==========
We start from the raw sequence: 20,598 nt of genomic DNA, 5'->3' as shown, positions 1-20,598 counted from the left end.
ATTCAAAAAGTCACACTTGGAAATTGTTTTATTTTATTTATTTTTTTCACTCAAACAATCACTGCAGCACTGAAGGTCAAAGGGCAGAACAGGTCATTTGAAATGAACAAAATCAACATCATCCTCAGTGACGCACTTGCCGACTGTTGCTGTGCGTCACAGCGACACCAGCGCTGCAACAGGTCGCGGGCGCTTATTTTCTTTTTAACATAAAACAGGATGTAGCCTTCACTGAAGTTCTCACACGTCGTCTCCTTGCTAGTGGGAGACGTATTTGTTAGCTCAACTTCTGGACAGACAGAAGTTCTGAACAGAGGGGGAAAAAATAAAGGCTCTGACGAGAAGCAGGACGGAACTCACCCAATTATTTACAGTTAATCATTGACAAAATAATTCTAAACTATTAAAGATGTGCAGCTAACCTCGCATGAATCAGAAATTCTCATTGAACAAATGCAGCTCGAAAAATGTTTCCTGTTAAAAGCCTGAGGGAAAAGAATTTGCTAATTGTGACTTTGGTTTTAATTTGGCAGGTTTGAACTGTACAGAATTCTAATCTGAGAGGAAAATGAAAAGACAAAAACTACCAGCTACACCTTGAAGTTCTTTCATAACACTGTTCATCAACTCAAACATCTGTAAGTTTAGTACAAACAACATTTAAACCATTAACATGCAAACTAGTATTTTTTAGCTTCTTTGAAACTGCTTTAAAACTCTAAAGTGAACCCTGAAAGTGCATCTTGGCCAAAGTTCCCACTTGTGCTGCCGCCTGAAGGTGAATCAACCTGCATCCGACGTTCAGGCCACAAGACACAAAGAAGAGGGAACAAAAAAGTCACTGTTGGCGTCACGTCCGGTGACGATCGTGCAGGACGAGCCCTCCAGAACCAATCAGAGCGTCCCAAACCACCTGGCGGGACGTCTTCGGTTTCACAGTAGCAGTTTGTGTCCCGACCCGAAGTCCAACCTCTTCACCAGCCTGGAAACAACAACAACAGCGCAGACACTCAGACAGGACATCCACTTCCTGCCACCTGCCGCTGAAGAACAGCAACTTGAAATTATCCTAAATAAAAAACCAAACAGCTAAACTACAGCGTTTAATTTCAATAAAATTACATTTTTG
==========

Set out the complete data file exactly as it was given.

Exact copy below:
We start from the raw sequence: 20,598 nt of genomic DNA, 5'->3' as shown, positions 1-20,598 counted from the left end.
ATTCAAAAAGTCACACTTGGAAATTGTTTTATTTTATTTATTTTTTTCACTCAAACAATCACTGCAGCACTGAAGGTCAAAGGGCAGAACAGGTCATTTGAAATGAACAAAATCAACATCATCCTCAGTGACGCACTTGCCGACTGTTGCTGTGCGTCACAGCGACACCAGCGCTGCAACAGGTCGCGGGCGCTTATTTTCTTTTTAACATAAAACAGGATGTAGCCTTCACTGAAGTTCTCACACGTCGTCTCCTTGCTAGTGGGAGACGTATTTGTTAGCTCAACTTCTGGACAGACAGAAGTTCTGAACAGAGGGGGAAAAAATAAAGGCTCTGACGAGAAGCAGGACGGAACTCACCCAATTATTTACAGTTAATCATTGACAAAATAATTCTAAACTATTAAAGATGTGCAGCTAACCTCGCATGAATCAGAAATTCTCATTGAACAAATGCAGCTCGAAAAATGTTTCCTGTTAAAAGCCTGAGGGAAAAGAATTTGCTAATTGTGACTTTGGTTTTAATTTGGCAGGTTTGAACTGTACAGAATTCTAATCTGAGAGGAAAATGAAAAGACAAAAACTACCAGCTACACCTTGAAGTTCTTTCATAACACTGTTCATCAACTCAAACATCTGTAAGTTTAGTACAAACAACATTTAAACCATTAACATGCAAACTAGTATTTTTTAGCTTCTTTGAAACTGCTTTAAAACTCTAAAGTGAACCCTGAAAGTGCATCTTGGCCAAAGTTCCCACTTGTGCTGCCGCCTGAAGGTGAATCAACCTGCATCCGACGTTCAGGCCACAAGACACAAAGAAGAGGGAACAAAAAAGTCACTGTTGGCGTCACGTCCGGTGACGATCGTGCAGGACGAGCCCTCCAGAACCAATCAGAGCGTCCCAAACCACCTGGCGGGACGTCTTCGGTTTCACAGTAGCAGTTTGTGTCCCGACCCGAAGTCCAACCTCTTCACCAGCCTGGAAACAACAACAACAGCGCAGACACTCAGACAGGACATCCACTTCCTGCCACCTGCCGCTGAAGAACAGCAACTTGAAATTATCCTAAATAAAAAACCAAACAGCTAAACTACAGCGTTTAATTTCAATAAAATTACATTTTTG